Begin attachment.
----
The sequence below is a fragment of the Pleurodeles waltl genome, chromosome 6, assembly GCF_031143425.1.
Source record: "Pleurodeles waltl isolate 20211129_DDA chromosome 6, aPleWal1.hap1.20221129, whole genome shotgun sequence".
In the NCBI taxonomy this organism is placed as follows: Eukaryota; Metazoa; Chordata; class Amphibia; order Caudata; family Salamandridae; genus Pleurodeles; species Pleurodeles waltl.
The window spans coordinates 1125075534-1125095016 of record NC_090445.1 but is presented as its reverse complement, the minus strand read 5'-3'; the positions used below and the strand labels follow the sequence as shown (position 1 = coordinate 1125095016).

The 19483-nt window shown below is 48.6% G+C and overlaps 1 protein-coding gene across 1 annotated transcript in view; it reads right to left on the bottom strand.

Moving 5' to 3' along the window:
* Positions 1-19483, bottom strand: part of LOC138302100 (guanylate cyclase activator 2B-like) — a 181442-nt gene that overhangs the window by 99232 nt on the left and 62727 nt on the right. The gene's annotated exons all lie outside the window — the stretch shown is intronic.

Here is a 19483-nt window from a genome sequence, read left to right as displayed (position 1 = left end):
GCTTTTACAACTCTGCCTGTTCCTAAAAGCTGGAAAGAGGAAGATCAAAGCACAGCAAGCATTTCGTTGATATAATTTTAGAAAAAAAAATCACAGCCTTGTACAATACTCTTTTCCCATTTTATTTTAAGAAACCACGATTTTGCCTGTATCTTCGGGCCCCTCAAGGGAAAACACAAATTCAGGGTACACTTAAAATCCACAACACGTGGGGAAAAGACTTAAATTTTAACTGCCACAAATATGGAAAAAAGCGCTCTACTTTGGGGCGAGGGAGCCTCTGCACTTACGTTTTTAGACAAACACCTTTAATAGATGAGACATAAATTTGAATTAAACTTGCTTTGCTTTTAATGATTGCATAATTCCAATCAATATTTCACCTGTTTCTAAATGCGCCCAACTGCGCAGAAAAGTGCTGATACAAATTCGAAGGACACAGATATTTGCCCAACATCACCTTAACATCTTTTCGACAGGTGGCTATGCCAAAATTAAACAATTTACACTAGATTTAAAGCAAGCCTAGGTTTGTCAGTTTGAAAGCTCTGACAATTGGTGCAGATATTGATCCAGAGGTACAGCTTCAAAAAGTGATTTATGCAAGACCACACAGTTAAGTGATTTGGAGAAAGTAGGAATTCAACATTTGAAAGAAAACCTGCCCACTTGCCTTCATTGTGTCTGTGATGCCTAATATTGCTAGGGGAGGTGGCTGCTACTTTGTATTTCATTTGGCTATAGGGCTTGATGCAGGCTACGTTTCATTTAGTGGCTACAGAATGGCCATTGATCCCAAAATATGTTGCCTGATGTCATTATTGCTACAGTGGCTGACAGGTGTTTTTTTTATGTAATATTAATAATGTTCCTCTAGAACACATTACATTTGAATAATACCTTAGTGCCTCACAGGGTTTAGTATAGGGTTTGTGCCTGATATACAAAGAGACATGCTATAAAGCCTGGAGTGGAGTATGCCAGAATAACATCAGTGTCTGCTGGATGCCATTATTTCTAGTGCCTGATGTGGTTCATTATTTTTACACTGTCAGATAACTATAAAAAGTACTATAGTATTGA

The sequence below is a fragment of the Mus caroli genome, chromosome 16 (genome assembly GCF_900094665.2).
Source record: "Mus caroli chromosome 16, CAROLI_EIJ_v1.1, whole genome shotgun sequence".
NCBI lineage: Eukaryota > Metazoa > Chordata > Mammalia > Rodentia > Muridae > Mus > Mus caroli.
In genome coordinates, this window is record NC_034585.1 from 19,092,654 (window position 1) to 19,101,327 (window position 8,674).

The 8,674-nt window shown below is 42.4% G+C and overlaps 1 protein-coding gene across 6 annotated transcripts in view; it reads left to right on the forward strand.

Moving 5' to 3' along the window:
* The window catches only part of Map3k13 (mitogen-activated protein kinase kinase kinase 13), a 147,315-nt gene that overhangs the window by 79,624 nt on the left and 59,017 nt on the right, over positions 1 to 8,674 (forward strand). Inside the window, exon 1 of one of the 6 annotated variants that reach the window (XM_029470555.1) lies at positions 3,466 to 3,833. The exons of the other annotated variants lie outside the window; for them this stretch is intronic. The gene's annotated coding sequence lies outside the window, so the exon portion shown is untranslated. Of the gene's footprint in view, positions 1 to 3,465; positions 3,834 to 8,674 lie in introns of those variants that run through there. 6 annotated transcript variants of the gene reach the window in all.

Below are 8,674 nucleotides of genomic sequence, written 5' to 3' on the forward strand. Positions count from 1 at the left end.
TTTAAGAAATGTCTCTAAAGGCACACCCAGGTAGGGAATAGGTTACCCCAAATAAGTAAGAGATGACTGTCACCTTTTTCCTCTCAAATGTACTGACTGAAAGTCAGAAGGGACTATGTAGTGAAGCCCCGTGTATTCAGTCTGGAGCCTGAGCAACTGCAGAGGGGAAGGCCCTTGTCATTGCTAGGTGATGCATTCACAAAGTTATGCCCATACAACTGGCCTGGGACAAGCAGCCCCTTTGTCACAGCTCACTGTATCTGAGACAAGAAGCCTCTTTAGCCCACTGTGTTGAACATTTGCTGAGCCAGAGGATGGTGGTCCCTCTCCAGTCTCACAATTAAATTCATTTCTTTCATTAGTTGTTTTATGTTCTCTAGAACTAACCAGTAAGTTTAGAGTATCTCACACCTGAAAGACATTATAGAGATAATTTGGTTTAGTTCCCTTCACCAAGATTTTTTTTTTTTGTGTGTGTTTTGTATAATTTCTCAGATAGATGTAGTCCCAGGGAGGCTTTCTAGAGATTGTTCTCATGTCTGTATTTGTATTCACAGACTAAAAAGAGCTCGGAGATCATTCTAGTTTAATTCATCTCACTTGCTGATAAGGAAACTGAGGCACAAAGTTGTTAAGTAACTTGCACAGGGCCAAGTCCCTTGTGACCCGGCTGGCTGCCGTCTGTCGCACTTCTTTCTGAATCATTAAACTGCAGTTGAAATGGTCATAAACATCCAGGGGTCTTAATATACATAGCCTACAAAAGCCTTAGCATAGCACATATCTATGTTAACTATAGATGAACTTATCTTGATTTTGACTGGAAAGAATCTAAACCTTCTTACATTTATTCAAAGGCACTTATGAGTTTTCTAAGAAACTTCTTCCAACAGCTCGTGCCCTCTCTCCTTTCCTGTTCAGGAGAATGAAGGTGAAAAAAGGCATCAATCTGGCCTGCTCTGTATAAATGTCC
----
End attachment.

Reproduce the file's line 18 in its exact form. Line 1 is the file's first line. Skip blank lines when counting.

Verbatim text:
TTTAAGAAATGTCTCTAAAGGCACACCCAGGTAGGGAATAGGTTACCCCAAATAAGTAAGAGATGACTGTCACCTTTTTCCTCTCAAATGTACTGACTGAAAGTCAGAAGGGACTATGTAGTGAAGCCCCGTGTATTCAGTCTGGAGCCTGAGCAACTGCAGAGGGGAAGGCCCTTGTCATTGCTAGGTGATGCATTCACAAAGTTATGCCCATACAACTGGCCTGGGACAAGCAGCCCCTTTGTCACAGCTCACTGTATCTGAGACAAGAAGCCTCTTTAGCCCACTGTGTTGAACATTTGCTGAGCCAGAGGATGGTGGTCCCTCTCCAGTCTCACAATTAAATTCATTTCTTTCATTAGTTGTTTTATGTTCTCTAGAACTAACCAGTAAGTTTAGAGTATCTCACACCTGAAAGACATTATAGAGATAATTTGGTTTAGTTCCCTTCACCAAGATTTTTTTTTTTTGTGTGTGTTTTGTATAATTTCTCAGATAGATGTAGTCCCAGGGAGGCTTTCTAGAGATTGTTCTCATGTCTGTATTTGTATTCACAGACTAAAAAGAGCTCGGAGATCATTCTAGTTTAATTCATCTCACTTGCTGATAAGGAAACTGAGGCACAAAGTTGTTAAGTAACTTGCACAGGGCCAAGTCCCTTGTGACCCGGCTGGCTGCCGTCTGTCGCACTTCTTTCTGAATCATTAAACTGCAGTTGAAATGGTCATAAACATCCAGGGGTCTTAATATACATAGCCTACAAAAGCCTTAGCATAGCACATATCTATGTTAACTATAGATGAACTTATCTTGATTTTGACTGGAAAGAATCTAAACCTTCTTACATTTATTCAAAGGCACTTATGAGTTTTCTAAGAAACTTCTTCCAACAGCTCGTGCCCTCTCTCCTTTCCTGTTCAGGAGAATGAAGGTGAAAAAAGGCATCAATCTGGCCTGCTCTGTATAAATGTCC